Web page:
Finally! I can understand and assimilate a critical essay on Virginia Woolf. I am referring to Jeanne-Marie Zeck’s article “’Shining in the Dark’: Jinny’s Reign as Sun Goddess.” Zeck wrote this article to argue her point that Jinny is at the very least as important as the other characters, if not more important. After reading her essay, Jinny arises as the most important character. I haven’t finished the book yet, so I still keep the right to change my opinion, but Zeck lays out her argument in a logical and methodical way.
She begins her article by giving the reader some other critics’ opinions of Jinny; promiscuous, self-indulgent, one-dimensional, unimportant. Historically speaking, women who enjoy sex and seek it eagerly have been tagged with many a derogatory term. Ironically, in the margins as I read this article I wrote, “Virginia Woolf was a flirt, but I don’t believe she enjoyed sex. Maybe these characters – or the women – all personify an aspect of Woolf’s own character. Jinny has the sexuality that Woolf may have wanted, or at least a bit more of.” Why is that ironic? It’s ironic because in one of her endnotes, Zeck makes a similar statement.
Returning back to the topic of this blog, Zeck purpose in this essay is to assert that Jinny is the Sun Goddess, and Zeck tries to wrangle Jinny out of her usual classification. In that Jinny connects with other people and “relishes communion with others” (126). I just realized by using the word “communion” Zeck brings forth the idea of gods and worship. She contends that Woolf consistently uses sun imagery to describe Jinny and also uses sun colors when describing her. When Jinny attends a party, she always searching for the gilt chair so that she can “both illuminate others and be admired by them” (127). Not all want to be illuminated however. Rhoda yearns for darkness, and illumination reveals Susan’s shabby dress.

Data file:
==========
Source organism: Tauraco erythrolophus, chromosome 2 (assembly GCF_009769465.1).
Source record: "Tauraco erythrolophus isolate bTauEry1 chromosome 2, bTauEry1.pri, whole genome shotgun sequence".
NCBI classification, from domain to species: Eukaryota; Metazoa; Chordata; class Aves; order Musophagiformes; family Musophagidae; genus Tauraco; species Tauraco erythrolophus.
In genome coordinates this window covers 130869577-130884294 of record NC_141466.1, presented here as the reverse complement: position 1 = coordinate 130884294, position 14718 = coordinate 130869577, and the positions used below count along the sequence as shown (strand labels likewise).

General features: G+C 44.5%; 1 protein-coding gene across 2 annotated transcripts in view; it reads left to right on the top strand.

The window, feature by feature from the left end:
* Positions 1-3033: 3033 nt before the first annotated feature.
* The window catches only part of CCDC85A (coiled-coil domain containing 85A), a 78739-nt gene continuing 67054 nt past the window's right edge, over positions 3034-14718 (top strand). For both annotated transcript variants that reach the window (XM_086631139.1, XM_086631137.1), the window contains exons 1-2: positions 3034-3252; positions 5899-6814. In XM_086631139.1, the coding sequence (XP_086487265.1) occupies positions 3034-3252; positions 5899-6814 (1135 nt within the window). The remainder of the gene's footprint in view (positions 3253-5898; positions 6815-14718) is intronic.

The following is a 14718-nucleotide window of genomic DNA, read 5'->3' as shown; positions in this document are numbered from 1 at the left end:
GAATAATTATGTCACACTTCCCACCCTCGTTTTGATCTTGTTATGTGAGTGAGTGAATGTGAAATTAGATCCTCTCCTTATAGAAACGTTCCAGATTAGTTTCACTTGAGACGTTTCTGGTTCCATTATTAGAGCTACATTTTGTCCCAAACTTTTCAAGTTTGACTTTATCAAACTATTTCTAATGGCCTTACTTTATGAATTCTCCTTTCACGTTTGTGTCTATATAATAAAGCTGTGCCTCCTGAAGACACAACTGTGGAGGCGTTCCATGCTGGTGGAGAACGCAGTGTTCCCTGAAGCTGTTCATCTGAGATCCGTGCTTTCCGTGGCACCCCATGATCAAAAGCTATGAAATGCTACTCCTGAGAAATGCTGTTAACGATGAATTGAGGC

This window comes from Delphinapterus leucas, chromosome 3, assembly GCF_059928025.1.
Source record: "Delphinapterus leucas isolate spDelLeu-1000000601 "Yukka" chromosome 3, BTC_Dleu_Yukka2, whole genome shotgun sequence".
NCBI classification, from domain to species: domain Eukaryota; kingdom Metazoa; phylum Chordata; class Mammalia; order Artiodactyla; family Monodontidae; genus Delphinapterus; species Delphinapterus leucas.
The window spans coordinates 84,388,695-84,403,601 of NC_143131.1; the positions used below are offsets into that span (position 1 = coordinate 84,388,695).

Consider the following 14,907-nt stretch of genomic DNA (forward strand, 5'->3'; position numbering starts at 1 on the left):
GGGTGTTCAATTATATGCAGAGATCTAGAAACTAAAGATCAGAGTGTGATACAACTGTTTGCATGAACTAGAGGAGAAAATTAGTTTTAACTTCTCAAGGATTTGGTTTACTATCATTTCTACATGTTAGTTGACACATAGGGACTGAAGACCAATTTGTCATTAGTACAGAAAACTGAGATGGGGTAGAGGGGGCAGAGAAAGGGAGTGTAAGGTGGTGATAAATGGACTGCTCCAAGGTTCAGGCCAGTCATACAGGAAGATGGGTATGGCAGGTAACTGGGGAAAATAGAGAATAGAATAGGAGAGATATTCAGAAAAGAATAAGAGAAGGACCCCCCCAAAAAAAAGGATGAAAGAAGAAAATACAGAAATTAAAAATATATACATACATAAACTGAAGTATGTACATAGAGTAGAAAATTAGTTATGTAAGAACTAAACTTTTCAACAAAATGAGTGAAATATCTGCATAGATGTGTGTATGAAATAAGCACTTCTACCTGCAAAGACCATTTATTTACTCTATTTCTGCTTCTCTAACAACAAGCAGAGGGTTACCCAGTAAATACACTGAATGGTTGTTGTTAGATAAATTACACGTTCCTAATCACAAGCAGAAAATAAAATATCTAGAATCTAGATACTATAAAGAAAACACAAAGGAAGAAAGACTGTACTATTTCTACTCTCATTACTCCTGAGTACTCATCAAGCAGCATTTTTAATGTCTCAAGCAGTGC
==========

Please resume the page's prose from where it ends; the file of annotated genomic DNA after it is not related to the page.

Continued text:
Zeck believes that by Woolf putting Jinny on the throne as the sun goddess, she has aligned Jinny with a more powerful position. Women are usually associated with the moon. The most interesting part of this article for me was that by elevating Jinny to the status of a sun goddess, Woolf also elevates woman to a maternal god (129).
Jinny lives in the moment, and when Percival dies, Bernard thinks of suicide. It’s Jinny who teaches him how to continue, to move past death and to live in the moment. Woolf has tied Jinny and Bernard together also in that each is referenced with a motif of circles; they are a union.
And I’ll close this with my favorite line from this essay: "The answer, Woolf suggests, is to replace the sun god with the sun goddess who illuminates a world without illusions, a world made up of drop after drop of heavy, delicate but substantial moments"(130). --- moments of being ---
Zeck, Jeanne-Marie. “’Shining in the Dark’: Jinny’s Reign as Sun Goddess.” Virginia Woolf: Emerging Perspectives. Selected Papers from the 3rd Annual Conference on Virginia Woolf. Eds. Mark Hussey and Vara Neverow. Pace Up, 1994. pp. 126-131. PDF.